8 December 2014
Last week the Chief Minister, Katy Gallagher MLA, announced she will be resigning as both Chief Minister for the ACT and as a Member of the Legislative Assembly.
The Commonwealth Australian Capital Territory (Self Government) Act 1988 and the Assembly’s standing orders, set out the processes for a Chief Minister to resign, for electing a new Chief Minister, and for electing a new MLA.
Under section 45 of the Self Government Act, the Chief Minister may resign their office by written notice delivered to the Presiding Officer (the Speaker).
On receiving written notice, the Speaker must convene a meeting as soon as is practical to elect a Chief Minister.
At the meeting, a number of procedures must be followed. To commence the proceedings, an MLA will nominate a member to be Chief Minister, and move that they be elected Chief Minister of the Territory. The nominated member must advise the Assembly whether or not they accept.
If there is only one member nominated, the Speaker will declare them to be elected as Chief Minister.
Where more than one member is proposed, an election is held. The Assembly may debate the election with each member permitted to speak for no more than five minutes. After the debate, a secret ballot will be held and the candidate with the greatest number of votes will be declared by the Speaker to be Chief Minister.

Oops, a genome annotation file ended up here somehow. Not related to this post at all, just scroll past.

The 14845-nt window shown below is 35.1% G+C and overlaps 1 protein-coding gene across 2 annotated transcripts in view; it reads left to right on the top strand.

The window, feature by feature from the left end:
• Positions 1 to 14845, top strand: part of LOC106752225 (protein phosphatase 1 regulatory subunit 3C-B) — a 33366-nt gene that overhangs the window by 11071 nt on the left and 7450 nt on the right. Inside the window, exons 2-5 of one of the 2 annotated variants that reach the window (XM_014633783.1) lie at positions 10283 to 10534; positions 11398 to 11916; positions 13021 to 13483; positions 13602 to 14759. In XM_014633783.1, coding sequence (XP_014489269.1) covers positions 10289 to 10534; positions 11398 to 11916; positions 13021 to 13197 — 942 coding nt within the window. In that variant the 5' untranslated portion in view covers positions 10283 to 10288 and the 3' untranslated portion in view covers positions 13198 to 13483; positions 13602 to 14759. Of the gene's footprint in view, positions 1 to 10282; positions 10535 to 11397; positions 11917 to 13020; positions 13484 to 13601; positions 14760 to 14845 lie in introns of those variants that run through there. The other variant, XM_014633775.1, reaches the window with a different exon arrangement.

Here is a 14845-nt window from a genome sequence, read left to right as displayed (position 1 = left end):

Where there are more than two candidates nominated, the new Chief Minister will be the candidate who receives the majority of votes.
There are special rules that determine what happens if there are an equal number of votes for two or more candidates.
Unlike other parliaments in Australia, to fill a casual vacancy (created by the death or resignation of an MLA), the Assembly does not hold a by-election.
Instead, a new member is chosen by recounting the votes received by the vacating member to establish which candidate is next preferred by these voters (the people who originally voted for the vacating member). For a candidate to be considered in this process, they must have contested the original election and also have indicated that they wish to contest the casual vacancy.
In the event that it is not possible to fill the casual vacancy through this process, for example, if a candidate does not come forward to contest the vacancy, the Legislative Assembly will choose a person to fill the vacancy.
If the vacating member was elected as a member of a registered political party – the new member must be of the same political party. If the vacating member was not a member of a political party (for example, an independent member), the person chosen to fill the vacancy cannot have been a member of a registered political party in the 12 months prior to filling the vacancy.
For more information on the how casual vacancies are filled under the ACT’s Hare-Clark electoral system visit the Elections ACT website.